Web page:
The amount rep­re­sents a stag­ger­ing fig­ure for a small county of 20,700 res­i­dents. It’s more than twice the an­nual bud­get of the county’s sheriff’s depart­ment, which was $1.4 mil­lion in 2016, ac­cord­ing to fig­ures re­ported by the Carl Vin­son In­sti­tute of Gov­ern­ment at UGA. The county’s an­nual bud­get is a lit­tle over $10 mil­lion.

The set­tle­ment is the max­i­mum amount cov­ered by the in­sur­ance pol­icy for the sheriff ’s depart­ment and will pay­out be­tween $1,000 and $6,000 per stu­dent. Stu­dents who were sub­jected to more in­va­sive searches will get higher pay­outs. Any left­over set­tle­ment money, af­ter 15 per­cent at­tor­ney fees, will go into a fund to help lo­cal high schools stu­dents.

“This sit­u­a­tion has never been about com­pen­sa­tion,” said Amaryl­lis Cole­man, whose daugh­ter was one of the stu­dents who said she felt sex­u­ally vi­o­lated by the deputies. “It has al­ways been about our daugh­ter and her civil rights be­ing vi­o­lated. My hus­band and I see first­hand how that search has trau­ma­tized our daugh­ter psy­cho­log­i­cally and med­i­cally.”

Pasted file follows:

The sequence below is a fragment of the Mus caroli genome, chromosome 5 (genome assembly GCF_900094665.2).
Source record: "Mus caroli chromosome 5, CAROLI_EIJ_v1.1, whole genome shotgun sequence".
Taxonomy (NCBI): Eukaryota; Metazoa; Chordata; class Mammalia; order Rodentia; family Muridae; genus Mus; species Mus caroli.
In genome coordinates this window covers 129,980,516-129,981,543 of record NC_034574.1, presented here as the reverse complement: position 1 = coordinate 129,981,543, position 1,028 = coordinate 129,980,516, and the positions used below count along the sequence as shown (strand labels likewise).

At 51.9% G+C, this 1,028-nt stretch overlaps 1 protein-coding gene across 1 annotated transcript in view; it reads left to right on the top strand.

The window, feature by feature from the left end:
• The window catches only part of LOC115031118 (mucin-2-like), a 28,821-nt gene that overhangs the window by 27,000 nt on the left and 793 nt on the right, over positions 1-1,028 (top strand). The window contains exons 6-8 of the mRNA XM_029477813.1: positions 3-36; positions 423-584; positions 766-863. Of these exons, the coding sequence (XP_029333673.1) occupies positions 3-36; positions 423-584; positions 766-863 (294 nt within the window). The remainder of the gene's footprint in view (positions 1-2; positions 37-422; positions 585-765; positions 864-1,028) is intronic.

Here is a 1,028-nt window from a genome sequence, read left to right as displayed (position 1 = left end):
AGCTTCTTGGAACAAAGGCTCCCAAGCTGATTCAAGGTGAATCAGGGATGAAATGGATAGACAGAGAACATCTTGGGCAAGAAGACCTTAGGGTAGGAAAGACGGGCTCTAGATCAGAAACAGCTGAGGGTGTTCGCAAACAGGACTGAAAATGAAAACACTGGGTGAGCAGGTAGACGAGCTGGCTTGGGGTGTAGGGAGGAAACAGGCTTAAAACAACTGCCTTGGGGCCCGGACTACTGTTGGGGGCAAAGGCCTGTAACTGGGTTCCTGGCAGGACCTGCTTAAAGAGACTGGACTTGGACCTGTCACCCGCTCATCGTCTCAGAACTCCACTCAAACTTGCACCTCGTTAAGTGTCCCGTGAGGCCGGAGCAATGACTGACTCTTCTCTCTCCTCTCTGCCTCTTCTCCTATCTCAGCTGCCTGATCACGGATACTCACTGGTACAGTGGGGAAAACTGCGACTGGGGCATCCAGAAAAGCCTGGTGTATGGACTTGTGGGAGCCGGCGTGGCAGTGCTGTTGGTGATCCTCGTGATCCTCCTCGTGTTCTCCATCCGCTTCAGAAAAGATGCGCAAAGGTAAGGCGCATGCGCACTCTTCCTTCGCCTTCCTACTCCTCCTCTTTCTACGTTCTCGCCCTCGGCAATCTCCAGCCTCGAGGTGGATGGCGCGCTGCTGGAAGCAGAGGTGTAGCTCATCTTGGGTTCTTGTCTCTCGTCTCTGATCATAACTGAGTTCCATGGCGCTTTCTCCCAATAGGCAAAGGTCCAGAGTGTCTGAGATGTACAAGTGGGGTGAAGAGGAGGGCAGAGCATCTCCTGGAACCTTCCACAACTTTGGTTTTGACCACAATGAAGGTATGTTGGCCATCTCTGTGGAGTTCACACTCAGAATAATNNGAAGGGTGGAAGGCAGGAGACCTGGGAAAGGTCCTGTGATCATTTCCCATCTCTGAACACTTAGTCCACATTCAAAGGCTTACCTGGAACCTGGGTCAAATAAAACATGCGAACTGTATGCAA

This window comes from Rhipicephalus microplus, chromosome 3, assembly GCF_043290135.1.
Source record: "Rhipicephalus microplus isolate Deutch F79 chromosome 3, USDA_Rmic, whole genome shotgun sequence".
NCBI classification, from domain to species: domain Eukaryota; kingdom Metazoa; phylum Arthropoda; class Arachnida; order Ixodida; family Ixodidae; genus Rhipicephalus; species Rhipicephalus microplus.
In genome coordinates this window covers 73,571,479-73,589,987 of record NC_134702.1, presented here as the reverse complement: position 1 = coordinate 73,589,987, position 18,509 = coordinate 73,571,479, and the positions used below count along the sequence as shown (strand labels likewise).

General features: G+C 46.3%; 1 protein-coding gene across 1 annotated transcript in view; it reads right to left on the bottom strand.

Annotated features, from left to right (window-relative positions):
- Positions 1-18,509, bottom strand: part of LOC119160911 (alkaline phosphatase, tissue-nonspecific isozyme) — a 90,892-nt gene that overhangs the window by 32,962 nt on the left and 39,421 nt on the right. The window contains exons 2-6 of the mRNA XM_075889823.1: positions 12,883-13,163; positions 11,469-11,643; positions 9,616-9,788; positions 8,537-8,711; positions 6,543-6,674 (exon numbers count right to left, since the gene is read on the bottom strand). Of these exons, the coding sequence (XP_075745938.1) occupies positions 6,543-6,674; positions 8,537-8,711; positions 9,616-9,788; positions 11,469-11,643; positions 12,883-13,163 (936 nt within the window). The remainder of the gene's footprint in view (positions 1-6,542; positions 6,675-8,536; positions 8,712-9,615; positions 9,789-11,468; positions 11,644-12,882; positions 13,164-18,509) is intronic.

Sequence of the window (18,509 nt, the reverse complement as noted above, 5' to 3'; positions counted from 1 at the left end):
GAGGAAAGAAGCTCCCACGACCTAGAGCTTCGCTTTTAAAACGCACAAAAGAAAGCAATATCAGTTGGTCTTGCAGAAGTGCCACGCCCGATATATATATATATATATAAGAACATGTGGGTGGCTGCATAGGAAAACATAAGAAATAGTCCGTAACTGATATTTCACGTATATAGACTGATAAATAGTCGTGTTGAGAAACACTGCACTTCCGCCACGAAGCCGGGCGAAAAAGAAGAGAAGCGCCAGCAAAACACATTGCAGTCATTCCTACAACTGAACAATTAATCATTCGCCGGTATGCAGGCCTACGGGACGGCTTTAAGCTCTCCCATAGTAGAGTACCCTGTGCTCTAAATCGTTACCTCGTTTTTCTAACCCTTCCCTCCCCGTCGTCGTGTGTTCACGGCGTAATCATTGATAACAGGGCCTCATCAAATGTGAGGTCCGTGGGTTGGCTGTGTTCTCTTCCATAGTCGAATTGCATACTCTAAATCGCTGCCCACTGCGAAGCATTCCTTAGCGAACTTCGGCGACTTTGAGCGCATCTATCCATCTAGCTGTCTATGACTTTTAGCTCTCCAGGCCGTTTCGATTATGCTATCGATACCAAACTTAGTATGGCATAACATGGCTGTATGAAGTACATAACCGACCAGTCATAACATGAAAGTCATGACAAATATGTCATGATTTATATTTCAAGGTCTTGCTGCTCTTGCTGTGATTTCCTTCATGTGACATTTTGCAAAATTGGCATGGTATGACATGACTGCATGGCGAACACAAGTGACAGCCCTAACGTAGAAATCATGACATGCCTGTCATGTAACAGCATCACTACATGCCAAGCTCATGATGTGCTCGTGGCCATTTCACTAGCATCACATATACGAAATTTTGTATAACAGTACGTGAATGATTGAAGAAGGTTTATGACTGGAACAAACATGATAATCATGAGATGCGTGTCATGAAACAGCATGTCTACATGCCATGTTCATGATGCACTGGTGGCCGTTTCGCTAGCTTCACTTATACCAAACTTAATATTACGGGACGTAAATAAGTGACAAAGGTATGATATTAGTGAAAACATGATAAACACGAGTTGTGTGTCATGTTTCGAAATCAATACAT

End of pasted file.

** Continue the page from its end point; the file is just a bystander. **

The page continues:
The set­tle­ment is the lat­est twist in a case that stunned the small com­mu­nity east of Al­bany when it learned that hun­dreds of teenagers were not al­lowed to con­tact their par­ents dur­ing the four-hour ordeal. The in­ci­dent was cap­tured by high-res­o­lu­tion school sur­veil­lance video.

Fe­male stu­dents said deputies in­serted their fin­gers in­side their bras, touch­ing them and ex­pos­ing parts of their breasts in front of other stu­dents. Other girls said deputies touched their un­der­wear and gen­i­tal area, plac­ing their hands in­side the waist­band of their un­der­wear or up their dresses. Male stu­dents ac­cused deputies of touch­ing their gen­i­tal ar­eas.